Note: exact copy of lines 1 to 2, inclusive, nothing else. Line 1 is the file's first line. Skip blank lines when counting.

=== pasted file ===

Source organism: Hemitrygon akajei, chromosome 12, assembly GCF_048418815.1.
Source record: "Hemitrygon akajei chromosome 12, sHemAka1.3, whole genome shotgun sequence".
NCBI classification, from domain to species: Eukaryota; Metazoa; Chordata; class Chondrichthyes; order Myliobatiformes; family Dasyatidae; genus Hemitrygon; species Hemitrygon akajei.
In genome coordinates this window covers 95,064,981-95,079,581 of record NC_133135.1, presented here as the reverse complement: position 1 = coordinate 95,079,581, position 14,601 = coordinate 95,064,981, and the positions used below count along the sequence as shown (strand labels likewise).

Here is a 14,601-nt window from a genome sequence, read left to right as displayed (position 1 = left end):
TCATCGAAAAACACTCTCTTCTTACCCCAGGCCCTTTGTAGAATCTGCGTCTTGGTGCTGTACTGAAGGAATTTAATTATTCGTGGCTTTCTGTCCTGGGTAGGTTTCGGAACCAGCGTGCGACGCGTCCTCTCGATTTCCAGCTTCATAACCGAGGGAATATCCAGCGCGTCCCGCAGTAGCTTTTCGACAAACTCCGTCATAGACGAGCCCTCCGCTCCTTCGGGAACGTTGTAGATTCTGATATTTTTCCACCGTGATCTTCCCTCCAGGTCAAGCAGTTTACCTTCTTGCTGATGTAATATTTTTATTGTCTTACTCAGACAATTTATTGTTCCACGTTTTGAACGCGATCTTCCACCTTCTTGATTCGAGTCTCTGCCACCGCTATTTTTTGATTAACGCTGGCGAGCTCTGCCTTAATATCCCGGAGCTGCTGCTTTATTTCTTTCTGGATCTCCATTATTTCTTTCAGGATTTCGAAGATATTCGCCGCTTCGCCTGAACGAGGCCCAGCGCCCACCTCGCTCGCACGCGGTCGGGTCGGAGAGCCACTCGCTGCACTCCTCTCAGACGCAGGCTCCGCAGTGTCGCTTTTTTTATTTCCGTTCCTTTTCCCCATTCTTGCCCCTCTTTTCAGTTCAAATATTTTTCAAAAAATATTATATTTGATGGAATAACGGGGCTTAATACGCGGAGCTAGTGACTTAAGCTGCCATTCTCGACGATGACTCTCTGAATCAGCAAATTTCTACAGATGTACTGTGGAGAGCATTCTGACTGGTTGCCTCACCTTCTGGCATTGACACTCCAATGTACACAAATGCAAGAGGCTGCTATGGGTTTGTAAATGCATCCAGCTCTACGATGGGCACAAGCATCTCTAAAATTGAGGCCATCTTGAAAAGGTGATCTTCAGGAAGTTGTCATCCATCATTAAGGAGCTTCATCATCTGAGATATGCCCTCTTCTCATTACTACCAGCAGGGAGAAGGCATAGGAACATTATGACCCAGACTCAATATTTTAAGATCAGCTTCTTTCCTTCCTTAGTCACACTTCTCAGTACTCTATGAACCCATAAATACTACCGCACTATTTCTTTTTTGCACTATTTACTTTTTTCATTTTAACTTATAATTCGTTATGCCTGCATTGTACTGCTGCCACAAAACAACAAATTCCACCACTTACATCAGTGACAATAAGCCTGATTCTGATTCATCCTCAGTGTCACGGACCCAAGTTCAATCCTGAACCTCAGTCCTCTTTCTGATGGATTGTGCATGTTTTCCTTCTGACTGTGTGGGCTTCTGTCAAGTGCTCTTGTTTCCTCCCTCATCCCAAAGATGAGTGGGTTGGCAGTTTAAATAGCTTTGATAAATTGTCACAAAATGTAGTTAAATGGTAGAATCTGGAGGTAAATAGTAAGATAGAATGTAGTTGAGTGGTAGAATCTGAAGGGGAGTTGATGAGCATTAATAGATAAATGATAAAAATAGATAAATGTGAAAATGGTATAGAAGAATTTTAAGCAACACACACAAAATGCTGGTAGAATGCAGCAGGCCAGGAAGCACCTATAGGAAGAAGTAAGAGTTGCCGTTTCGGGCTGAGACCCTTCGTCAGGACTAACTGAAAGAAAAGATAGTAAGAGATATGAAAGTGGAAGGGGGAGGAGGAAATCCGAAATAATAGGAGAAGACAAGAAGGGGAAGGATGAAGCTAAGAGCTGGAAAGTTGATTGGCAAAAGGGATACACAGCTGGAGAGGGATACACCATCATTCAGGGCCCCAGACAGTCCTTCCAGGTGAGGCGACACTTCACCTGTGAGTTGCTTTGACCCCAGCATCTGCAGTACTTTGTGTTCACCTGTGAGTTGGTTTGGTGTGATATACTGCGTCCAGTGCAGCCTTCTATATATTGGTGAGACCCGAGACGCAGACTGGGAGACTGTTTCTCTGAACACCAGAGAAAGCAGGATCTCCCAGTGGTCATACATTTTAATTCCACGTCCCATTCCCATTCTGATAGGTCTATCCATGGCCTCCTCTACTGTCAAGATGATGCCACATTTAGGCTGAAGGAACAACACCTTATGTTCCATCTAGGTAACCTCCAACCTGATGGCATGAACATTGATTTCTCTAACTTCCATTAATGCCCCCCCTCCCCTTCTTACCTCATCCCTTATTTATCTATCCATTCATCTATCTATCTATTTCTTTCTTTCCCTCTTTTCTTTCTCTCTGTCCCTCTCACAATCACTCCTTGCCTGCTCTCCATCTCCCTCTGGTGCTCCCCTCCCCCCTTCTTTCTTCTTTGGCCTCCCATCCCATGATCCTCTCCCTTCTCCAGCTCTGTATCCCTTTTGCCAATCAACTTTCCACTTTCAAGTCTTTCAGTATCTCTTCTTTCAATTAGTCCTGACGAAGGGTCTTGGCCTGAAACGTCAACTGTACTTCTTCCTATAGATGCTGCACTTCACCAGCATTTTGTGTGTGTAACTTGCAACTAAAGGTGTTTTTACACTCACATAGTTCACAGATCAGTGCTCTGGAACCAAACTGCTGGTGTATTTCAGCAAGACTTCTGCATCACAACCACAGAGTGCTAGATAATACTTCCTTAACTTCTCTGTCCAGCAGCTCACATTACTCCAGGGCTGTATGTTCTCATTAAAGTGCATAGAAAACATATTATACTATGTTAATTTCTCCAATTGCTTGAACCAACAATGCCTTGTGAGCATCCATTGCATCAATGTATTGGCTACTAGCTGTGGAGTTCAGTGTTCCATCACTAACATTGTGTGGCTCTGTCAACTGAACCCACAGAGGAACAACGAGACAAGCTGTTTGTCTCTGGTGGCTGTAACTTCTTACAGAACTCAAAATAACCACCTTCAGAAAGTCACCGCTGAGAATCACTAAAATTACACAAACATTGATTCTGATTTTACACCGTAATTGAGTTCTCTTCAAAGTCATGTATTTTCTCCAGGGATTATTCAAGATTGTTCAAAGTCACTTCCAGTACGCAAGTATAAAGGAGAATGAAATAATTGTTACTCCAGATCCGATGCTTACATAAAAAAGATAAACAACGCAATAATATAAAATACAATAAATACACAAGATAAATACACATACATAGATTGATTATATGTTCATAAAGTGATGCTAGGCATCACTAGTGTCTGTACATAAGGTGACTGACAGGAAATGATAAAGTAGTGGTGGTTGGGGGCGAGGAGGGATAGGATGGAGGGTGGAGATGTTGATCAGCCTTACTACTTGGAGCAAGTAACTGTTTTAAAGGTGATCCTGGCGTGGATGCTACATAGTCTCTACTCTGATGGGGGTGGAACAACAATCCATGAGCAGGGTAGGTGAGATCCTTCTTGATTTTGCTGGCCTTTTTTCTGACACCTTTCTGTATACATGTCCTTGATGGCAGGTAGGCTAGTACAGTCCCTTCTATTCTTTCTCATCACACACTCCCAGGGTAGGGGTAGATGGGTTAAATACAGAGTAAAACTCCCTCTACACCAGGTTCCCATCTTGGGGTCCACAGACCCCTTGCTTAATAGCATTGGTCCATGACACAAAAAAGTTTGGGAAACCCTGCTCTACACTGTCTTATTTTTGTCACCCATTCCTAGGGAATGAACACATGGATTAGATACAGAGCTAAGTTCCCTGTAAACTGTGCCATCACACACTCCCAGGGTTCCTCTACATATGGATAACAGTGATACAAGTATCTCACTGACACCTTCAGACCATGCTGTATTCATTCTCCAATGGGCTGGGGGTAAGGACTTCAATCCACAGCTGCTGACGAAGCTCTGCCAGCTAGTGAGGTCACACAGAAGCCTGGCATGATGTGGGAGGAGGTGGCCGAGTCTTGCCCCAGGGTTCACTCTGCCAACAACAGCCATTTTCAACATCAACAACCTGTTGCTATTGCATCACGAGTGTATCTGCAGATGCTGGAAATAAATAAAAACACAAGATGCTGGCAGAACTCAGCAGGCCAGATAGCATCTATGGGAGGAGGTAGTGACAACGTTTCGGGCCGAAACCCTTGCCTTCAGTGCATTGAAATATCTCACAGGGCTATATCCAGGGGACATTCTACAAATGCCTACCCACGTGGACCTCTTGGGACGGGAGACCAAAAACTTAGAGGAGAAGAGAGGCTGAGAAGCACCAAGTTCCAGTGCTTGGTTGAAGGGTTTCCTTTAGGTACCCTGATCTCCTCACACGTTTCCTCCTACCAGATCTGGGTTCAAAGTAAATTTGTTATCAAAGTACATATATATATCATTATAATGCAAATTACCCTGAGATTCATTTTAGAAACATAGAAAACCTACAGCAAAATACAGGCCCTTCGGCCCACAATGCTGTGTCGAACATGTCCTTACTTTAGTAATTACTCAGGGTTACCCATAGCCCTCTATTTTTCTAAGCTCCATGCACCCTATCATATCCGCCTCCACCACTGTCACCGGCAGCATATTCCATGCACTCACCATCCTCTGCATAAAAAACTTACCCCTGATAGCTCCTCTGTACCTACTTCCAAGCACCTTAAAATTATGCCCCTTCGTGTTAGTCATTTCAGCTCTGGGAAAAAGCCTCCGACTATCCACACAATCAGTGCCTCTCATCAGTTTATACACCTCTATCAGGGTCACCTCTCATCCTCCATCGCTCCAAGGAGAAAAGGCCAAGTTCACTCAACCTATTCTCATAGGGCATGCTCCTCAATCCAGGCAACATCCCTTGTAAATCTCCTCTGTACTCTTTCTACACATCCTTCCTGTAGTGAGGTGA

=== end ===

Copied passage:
Source organism: Hemitrygon akajei, chromosome 12, assembly GCF_048418815.1.
Source record: "Hemitrygon akajei chromosome 12, sHemAka1.3, whole genome shotgun sequence".